This post has been updated.
It's not so hard to see why the item for sale in the picture above was an issue for some Indians. That's their flag on a doormat, and you're supposed to wipe your dirty feet on it. In the picture provided by the vendor, it looks as though people have already done so.
In India, as elsewhere around the world, touching something with the bottom of your feet, especially if they are dirty, is considered a sign of immense disrespect. It is customary to remove one's footwear before entering someone else's home or a place of worship.
So when Phoenix-based Ratnesh Mishra came across the Indian flag doormat on Amazon's Canadian website, he was incensed. He wrote a Facebook post and tagged India's prime minister, its ruling party and its famously social-media-savvy foreign minister, Sushma Swaraj.
On Wednesday, a week after Mishra's post, Swaraj took up his cause on Twitter, responding to one of the hundreds of people who have petitioned her to demand action from Canadian authorities. Her tweet storm escalated the protest into a possible diplomatic spat.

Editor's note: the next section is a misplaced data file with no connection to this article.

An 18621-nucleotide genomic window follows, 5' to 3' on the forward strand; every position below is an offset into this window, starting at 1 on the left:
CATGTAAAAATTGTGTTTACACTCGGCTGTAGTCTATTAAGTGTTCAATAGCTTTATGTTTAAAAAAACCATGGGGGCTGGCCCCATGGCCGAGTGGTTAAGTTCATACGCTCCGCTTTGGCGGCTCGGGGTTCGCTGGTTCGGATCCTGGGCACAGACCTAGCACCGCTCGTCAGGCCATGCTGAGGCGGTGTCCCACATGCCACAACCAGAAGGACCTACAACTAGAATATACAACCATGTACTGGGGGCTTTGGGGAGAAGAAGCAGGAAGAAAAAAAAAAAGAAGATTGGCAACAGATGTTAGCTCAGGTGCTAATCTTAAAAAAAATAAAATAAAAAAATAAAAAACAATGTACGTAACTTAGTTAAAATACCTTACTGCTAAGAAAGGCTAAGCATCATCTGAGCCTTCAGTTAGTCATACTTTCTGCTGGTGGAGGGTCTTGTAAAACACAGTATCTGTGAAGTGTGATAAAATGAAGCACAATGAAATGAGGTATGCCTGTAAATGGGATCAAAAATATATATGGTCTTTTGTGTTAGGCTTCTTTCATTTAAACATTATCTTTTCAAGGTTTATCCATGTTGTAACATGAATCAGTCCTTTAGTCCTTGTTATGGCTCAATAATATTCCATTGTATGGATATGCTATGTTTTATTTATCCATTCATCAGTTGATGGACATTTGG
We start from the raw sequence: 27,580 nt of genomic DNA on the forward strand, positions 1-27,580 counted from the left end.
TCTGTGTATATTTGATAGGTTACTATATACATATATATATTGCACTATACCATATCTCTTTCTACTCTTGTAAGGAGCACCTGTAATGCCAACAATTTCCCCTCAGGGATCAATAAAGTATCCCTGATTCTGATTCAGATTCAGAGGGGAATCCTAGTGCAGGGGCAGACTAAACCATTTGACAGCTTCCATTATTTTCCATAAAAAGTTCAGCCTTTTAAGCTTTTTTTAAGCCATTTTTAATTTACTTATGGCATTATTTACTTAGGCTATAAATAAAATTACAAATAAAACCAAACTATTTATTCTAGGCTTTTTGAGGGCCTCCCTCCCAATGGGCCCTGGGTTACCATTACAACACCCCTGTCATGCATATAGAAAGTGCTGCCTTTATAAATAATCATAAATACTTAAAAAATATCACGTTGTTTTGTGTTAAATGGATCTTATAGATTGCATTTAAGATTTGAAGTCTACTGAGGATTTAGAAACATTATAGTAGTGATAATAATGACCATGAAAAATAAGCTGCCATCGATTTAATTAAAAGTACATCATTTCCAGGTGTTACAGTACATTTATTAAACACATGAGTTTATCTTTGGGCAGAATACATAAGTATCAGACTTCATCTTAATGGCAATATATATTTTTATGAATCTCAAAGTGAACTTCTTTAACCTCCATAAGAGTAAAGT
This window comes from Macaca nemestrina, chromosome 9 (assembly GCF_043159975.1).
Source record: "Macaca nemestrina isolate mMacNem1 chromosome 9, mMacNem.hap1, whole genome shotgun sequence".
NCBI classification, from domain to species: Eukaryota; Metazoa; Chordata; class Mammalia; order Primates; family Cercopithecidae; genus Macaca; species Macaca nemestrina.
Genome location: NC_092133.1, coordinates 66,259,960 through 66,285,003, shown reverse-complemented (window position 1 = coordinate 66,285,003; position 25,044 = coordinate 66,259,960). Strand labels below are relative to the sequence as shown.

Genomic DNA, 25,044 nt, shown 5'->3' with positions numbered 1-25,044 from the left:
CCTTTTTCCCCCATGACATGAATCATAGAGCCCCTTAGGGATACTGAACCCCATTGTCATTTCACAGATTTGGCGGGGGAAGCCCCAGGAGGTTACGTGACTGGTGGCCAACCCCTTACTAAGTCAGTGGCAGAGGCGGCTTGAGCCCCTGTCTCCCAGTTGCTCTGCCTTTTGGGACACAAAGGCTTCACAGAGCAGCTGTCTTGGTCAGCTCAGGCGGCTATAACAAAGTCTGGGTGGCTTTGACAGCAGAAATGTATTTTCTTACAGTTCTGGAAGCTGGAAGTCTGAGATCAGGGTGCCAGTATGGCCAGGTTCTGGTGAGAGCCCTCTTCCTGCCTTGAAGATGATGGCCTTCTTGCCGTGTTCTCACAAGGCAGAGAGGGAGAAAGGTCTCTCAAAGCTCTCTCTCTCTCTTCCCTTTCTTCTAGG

Later on Wednesday, a spokesman for Amazon based at its headquarters in Seattle contacted The Washington Post to say that the doormat was no longer for sale on its website.
The Indian High Commission in Ottawa did not respond to a request for clarification on whether it had lodged a complaint with Amazon's Canadian offices. On social media, many Indians expressed shock that Swaraj had escalated the issue so suddenly, noting that Amazon has many officials who are Indian and has a massive operation in India itself.
The company that sold the doormats, XLYL, also offers versions with the American and Canadian flags. No laws in Canada prohibit these sales.
The product had been accruing one-star ratings from offended Indians.
“Unlike US or Canada where people have shoes, underwear etc made of national flags, we indians respect our flag. Please remove this flag before this information goes viral and people stop using Amazon in india. This is hurting our sentiments,” wrote a user named Soumitra Bhattacharya.
Most were relatively respectful in their protests, asking Amazon to “kindly remove” the listing.
Jeffrey P. Bezos, the founder and chief executive of Amazon.com, owns The Washington Post.